/arts-days/january/13

January 13

Radio

Lee de Forest continued to feature nightly concerts, increasing interest in radio.

Photo by flickr user John Schneider.

1910: Turn It Up!
The first public radio is demonstrated in New York, New York
Italian engineer Guglielmo Marconi won the Nobel Prize in Physics for his 1896 invention of the radio, which was initially used by ships to communicate with stations on shore. Over a decade later, American inventor and opera lover, Lee de Forest, developed the radio receiver, bringing radio broadcasts to the public.

On this day in 1910, de Forest promoted the radio receiver by broadcasting a live performance of tenor Enrico Caruso from the Metropolitan Opera. At the time, only a small number of people owned radio receivers and could listen to the broadcast, which was sent over a telephone transmitter.
Email Print Share

Text:

- +
Email a link to this page
Cancel
Share This Page




Cancel
Search Arts Days
Keyword
Select Month
Select Day

© 1996-2017 John F. Kennedy Center for the Performing Arts  

ArtsEdge is an education program of

The Kennedy Center 

with the support of

Department of Education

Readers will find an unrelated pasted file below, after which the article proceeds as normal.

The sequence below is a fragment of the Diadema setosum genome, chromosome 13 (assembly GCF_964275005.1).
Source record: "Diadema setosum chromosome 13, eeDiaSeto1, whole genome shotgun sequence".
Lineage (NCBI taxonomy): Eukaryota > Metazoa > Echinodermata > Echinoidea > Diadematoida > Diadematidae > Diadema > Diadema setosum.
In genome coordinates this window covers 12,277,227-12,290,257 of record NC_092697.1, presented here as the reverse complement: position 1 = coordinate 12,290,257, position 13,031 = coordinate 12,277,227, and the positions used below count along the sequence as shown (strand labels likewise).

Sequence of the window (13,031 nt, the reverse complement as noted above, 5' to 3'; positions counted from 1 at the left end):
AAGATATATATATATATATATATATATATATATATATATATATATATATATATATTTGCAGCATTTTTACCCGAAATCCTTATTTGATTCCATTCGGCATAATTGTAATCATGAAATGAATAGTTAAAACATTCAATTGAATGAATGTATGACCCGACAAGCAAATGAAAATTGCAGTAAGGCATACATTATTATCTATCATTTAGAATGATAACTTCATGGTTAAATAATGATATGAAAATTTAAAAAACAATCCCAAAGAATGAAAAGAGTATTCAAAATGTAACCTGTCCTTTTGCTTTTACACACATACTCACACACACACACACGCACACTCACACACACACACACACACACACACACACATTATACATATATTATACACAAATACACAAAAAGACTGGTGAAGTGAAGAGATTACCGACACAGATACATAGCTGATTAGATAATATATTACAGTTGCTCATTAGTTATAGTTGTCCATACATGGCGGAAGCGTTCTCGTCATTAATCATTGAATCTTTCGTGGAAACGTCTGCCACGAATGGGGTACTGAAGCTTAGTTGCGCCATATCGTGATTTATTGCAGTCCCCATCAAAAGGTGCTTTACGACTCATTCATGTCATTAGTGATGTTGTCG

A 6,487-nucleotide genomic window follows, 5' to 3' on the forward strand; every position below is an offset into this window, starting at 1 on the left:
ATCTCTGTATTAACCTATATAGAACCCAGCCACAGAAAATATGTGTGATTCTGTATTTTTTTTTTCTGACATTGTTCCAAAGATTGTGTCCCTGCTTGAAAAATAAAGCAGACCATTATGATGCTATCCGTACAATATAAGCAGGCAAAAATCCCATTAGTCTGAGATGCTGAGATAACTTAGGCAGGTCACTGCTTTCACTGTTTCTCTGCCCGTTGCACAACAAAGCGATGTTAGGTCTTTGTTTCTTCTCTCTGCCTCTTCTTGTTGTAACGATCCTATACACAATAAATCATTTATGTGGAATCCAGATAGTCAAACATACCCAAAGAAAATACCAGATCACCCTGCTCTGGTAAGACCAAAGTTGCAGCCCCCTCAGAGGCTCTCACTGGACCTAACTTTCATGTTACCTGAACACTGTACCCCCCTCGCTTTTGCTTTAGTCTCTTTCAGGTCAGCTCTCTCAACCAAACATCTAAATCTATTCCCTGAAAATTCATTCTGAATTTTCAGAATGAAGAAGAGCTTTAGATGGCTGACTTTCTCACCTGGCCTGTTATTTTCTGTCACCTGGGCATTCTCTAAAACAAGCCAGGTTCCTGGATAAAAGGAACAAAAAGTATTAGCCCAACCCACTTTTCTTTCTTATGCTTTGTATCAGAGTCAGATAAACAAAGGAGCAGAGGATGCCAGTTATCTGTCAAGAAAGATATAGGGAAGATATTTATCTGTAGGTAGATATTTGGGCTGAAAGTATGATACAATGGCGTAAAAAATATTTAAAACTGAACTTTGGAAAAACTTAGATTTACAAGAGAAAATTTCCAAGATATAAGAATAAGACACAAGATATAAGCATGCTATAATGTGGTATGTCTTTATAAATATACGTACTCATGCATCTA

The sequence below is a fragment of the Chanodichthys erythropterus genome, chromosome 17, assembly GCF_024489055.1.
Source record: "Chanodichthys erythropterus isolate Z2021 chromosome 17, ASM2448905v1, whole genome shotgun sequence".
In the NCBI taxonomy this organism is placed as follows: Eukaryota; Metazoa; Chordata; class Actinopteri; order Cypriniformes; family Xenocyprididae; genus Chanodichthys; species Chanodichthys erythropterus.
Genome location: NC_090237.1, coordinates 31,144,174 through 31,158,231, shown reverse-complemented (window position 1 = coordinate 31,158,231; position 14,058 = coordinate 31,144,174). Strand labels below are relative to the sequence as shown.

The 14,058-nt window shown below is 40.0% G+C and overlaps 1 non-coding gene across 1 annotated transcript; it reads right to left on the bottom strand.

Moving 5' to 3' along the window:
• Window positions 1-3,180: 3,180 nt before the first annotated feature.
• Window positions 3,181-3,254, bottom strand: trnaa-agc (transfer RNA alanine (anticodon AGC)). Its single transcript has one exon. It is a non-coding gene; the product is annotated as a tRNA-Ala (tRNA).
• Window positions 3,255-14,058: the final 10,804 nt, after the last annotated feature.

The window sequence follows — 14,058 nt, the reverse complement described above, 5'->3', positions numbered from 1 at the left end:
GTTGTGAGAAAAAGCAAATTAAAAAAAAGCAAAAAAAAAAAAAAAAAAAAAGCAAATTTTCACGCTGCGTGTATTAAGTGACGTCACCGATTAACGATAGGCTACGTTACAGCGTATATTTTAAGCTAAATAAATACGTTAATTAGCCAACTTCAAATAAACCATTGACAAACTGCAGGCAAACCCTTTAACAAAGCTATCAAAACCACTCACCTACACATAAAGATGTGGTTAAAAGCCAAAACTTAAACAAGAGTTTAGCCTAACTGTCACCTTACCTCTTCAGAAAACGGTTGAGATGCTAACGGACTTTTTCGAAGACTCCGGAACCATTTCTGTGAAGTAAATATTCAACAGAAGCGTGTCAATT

ARTSEDGE, part of the Rubenstein Arts Access Program, is generously funded by David and Alice Rubenstein.

Additional support is provided by the U.S. Department of Education.

Kennedy Center education and related artistic programming is made possible through the generosity of the National Committee
for the Performing Arts and the President’s Advisory Committee on the Arts.

The contents of this Web site were developed under a grant from the U.S. Department of Education. However, those contents do not
necessarily represent the policy of the U.S. Department of Education, and you should not assume endorsement by the Federal government.
Unless otherwise stated, ArtsEdge materials may be copied, modified and otherwise utilized for non-commercial educational purposes
provided that ArtsEdge and any authors listed in the materials are credited and provided that you permit others to use them in the same manner.

Change Background:

Connect with us!    EMAIL US | YouTube | Facebook | iTunes | MORE!

© 1996-2017 John F. Kennedy Center for the Performing Arts  
    Privacy Policy
| Terms and Conditions

Close

You are now leaving the ArtsEdge website. Thank you for visiting!

If you are not automatically transferred, please click the link below:
http://absoluteshakespeare.com

ArtsEdge and The Kennedy Center are in no way responsible for the content of the destination site, its ongoing availability, links to other site or the legality or accuracy of information on the site or its resources.

Cancel

Close